With Sarah acting as his interpreter, Chief Winnemucca took his appeal for his people to music halls in locations such as Virginia City, Nevada.  He promised the Paiutes would not war against the whites but shared his tribe’s desperate situation.  After several weeks traveling and speaking at venues from Genoa to San Francisco, the troubles the Paiute people were facing remained, and help was not forthcoming.  

The role Sarah played in bringing further attention to the plight of the Paiutes increased between 1866 and 1870.  The difficulties between the government and the natives in the Great Basin area increased as well.  The Bannocks, members of the Shoshonean tribe who also lived in the Great Basin and were frustrated over the lack of food and the unreasonable reservation policies, threatened to revolt against the treatment.  They offered to join the Paiutes in a fight against the establishment if and when Chief Winnemucca called for such action.  The Paiute leader was opposed to any forceful disputes.  He believed in a peaceful resolution, and Sarah hoped for the same.  Even when she lost her mother, one of her brothers, and her sister to the harsh treatment received on the reservation, she continued to believe as her father and grandfather had taught her that bloodshed solved nothing.  

While acting as interpreter and guide for her people with the military and Indian agents, she helped relocate her father and several other Paiute families to Fort McDermitt in northwest Nevada, more than two hundred fifty miles from the Great Basin.  Shortly after the band of Paiutes arrived at the fort, Sarah met the Indian superintendent Major Henry Douglass, and he wanted to know her thoughts on the reservation system.  “If this is the kind of civilization awaiting us on the Reserves,” Sarah responded, “God grant that we may never be compelled to go on one, as it is much preferrable to live in the mountains and drag out an existence in our native manner.”

Sarah’s forthrightness, intelligence, and talent as a mediator between the Paiutes and the Indian agency served the government and her people well for a number of years.  She was instrumental in settling disputes with the military and the disillusioned tribes in the Great Basin region.  She proved herself to be most valuable in the summer of 1878 during the Bannock uprising against the U. S. Army.

In early June 1878, Sarah was traveling by train to Elko, Nevada, from the eastern Oregon Territory where she had been visiting friends.  She planned to change trains in Elko and make her way to Washington D. C.  Her goal was to meet with President Rutherford B. Hayes to let him know her people were once again starving, that the Indian agents were corrupt, and that none of the government’s promises made to the Paiute people had been kept.

While en route to meet the president, news of an uprising was reported in the Territorial Enterprise newspaper; Sarah was unknowingly headed straight for the heart of the battle.  “We saw houses standing all along the road without anybody living in them and did not know yet what it meant,” Sarah later wrote in her book Life Among the Piute [sic].  On June 12, 1878, she and the others she was with met a lone man named Paiute Joe traveling on the road and learned the dreadful news.  “He said the Bannock Indians were just killing everything that came in their way,” Sarah recalled in her memoirs, “and he told us to get to a place called Stone House. *  That was the first I heard that the Bannocks were on the warpath.”  

Paiute Joe also let Sarah know that there was no one the Bannocks would love to kill more than Chief Winnemucca’s daughter.  They considered the chief a traitor to his people because he routinely advocated for peace.  The Paiutes were caught in a vise between their northern neighbors in Idaho and Oregon, the Bannock Indians, and the increasing number of settlers pushing them from their tribal lands in Nevada.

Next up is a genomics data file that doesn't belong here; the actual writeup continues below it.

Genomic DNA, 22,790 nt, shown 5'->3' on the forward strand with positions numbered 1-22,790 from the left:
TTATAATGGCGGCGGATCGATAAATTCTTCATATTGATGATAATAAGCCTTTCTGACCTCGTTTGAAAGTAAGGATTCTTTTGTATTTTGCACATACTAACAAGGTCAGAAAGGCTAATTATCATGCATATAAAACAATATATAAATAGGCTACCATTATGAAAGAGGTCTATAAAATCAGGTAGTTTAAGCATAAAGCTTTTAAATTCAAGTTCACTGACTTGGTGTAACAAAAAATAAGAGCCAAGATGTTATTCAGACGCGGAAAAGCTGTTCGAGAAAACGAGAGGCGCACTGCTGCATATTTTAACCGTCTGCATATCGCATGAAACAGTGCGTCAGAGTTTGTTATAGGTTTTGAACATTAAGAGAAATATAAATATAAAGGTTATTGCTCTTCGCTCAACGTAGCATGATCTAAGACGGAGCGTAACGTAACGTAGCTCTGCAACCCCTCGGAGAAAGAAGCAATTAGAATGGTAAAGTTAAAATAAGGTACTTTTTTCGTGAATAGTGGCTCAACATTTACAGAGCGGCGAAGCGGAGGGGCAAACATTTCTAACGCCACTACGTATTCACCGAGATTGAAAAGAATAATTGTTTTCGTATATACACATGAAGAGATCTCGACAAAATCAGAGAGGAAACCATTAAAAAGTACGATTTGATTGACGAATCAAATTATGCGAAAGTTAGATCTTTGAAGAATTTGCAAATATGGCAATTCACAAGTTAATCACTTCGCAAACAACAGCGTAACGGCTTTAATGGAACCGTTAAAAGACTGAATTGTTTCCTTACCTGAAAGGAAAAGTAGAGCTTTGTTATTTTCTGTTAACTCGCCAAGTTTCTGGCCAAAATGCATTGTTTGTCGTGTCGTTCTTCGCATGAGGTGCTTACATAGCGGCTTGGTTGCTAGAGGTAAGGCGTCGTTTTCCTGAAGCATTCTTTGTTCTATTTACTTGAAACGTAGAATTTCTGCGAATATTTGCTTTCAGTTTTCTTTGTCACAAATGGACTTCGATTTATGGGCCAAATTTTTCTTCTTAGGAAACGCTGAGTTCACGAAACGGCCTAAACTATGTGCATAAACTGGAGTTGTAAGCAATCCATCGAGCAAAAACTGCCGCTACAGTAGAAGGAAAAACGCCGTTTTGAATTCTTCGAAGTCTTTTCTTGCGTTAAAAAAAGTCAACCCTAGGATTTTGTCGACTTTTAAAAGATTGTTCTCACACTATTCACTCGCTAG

Also known as the Snake Indians, the Bannock Indians were superb horsemen, tall and lean.  Their enemies considered them the most savage and bloodthirsty of all the Indians west of the Mississippi, but they had been relatively peaceful until driven to rebellion.  According to the June 11, 1878, edition of the Territorial Enterprise, “General [O. O.] Howard [commander of the U. S. Cavalry in the West] says the Government has not kept faith with the Bannocks, and [General] Crook believes they have been starved into insurrection.”

On June 12, 1878, Major Edwin Mason, attached to General Howard’s command, wrote to his wife from Boise, Idaho, that military forces would quickly crush the Bannocks. “We are of the opinion that it is only a big spree among the Indians and that a month’s good work will knock the bottom out of it.” 

Major Mason, Captain R. F. Bernard, and his regiment and scouts arrived at Stone House, just over the border in eastern Oregon, at the same time as Sarah, Paiute Joe, and the small group of Paiutes that had traveled with them.  Joe explained the situation to Mason: “The Bannocks are all out fighting.  They are killing everything and everybody, Indians and whites, and I and two of my people went with these men to South Mountain to fight them, and we came on to Buffalo Horn’s camp and had a fight with them.”  Paiute Joe told that, although he was wounded, he had managed to kill Buffalo Horn, then jumped on his horse and escaped.  

Having obviously abandoned her plans to go to Washington, DC., Sarah in hope of aiding a peace effort, offered her services as interpreter to the army.  The offer was greeted with great suspicion.  White residents at Stone House believed the wagon in which she had been traveling to get to the location was loaded with ammunition intended for the Bannocks.  She spent the night locked inside a hotel, while citizens armed with rifles watched the wagon to make sure no Bannock warriors tried to take possession of it.  The next morning, she demanded Bernard search the vehicle.  “Go and see for yourself, Captain,” she cried, “and, if you find anything in my wagon besides a knife and fork and a pair of scissors I will give you my head for your football.”